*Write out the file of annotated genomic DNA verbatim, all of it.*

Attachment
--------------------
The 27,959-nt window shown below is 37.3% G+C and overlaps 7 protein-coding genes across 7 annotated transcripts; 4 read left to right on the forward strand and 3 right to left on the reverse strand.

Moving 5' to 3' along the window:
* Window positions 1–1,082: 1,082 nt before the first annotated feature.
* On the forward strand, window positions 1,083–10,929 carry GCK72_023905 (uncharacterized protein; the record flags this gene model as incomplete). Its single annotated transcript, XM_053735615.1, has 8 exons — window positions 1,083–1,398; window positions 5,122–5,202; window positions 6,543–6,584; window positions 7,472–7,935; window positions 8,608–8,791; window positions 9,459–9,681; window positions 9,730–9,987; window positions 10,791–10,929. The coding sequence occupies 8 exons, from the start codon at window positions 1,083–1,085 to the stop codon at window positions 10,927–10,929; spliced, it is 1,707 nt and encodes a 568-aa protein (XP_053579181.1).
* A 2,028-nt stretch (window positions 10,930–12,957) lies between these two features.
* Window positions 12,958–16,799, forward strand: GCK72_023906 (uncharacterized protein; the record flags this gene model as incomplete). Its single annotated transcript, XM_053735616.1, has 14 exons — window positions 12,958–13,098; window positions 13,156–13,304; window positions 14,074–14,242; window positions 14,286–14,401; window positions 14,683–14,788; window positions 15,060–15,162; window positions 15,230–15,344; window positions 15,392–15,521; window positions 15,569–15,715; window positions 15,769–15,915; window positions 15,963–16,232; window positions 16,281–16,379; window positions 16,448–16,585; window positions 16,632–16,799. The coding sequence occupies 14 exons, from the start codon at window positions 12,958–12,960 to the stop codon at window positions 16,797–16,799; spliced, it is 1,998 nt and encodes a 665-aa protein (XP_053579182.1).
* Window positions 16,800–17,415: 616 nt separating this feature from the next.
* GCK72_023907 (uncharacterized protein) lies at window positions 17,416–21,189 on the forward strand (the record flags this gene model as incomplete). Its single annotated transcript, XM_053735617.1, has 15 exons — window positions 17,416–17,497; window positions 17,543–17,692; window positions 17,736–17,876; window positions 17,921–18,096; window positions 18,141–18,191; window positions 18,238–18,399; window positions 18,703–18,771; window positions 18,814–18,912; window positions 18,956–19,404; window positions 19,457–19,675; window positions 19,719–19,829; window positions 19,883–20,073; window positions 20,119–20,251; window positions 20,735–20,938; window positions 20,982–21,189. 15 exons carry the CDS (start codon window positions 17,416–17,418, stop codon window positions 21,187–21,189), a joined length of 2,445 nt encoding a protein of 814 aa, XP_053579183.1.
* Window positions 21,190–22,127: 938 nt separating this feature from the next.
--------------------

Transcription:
The 27,959-nt window shown below is 37.3% G+C and overlaps 7 protein-coding genes across 7 annotated transcripts; 4 read left to right on the forward strand and 3 right to left on the reverse strand.

Moving 5' to 3' along the window:
* Window positions 1–1,082: 1,082 nt before the first annotated feature.
* On the forward strand, window positions 1,083–10,929 carry GCK72_023905 (uncharacterized protein; the record flags this gene model as incomplete). Its single annotated transcript, XM_053735615.1, has 8 exons — window positions 1,083–1,398; window positions 5,122–5,202; window positions 6,543–6,584; window positions 7,472–7,935; window positions 8,608–8,791; window positions 9,459–9,681; window positions 9,730–9,987; window positions 10,791–10,929. The coding sequence occupies 8 exons, from the start codon at window positions 1,083–1,085 to the stop codon at window positions 10,927–10,929; spliced, it is 1,707 nt and encodes a 568-aa protein (XP_053579181.1).
* A 2,028-nt stretch (window positions 10,930–12,957) lies between these two features.
* Window positions 12,958–16,799, forward strand: GCK72_023906 (uncharacterized protein; the record flags this gene model as incomplete). Its single annotated transcript, XM_053735616.1, has 14 exons — window positions 12,958–13,098; window positions 13,156–13,304; window positions 14,074–14,242; window positions 14,286–14,401; window positions 14,683–14,788; window positions 15,060–15,162; window positions 15,230–15,344; window positions 15,392–15,521; window positions 15,569–15,715; window positions 15,769–15,915; window positions 15,963–16,232; window positions 16,281–16,379; window positions 16,448–16,585; window positions 16,632–16,799. The coding sequence occupies 14 exons, from the start codon at window positions 12,958–12,960 to the stop codon at window positions 16,797–16,799; spliced, it is 1,998 nt and encodes a 665-aa protein (XP_053579182.1).
* Window positions 16,800–17,415: 616 nt separating this feature from the next.
* GCK72_023907 (uncharacterized protein) lies at window positions 17,416–21,189 on the forward strand (the record flags this gene model as incomplete). Its single annotated transcript, XM_053735617.1, has 15 exons — window positions 17,416–17,497; window positions 17,543–17,692; window positions 17,736–17,876; window positions 17,921–18,096; window positions 18,141–18,191; window positions 18,238–18,399; window positions 18,703–18,771; window positions 18,814–18,912; window positions 18,956–19,404; window positions 19,457–19,675; window positions 19,719–19,829; window positions 19,883–20,073; window positions 20,119–20,251; window positions 20,735–20,938; window positions 20,982–21,189. 15 exons carry the CDS (start codon window positions 17,416–17,418, stop codon window positions 21,187–21,189), a joined length of 2,445 nt encoding a protein of 814 aa, XP_053579183.1.
* Window positions 21,190–22,127: 938 nt separating this feature from the next.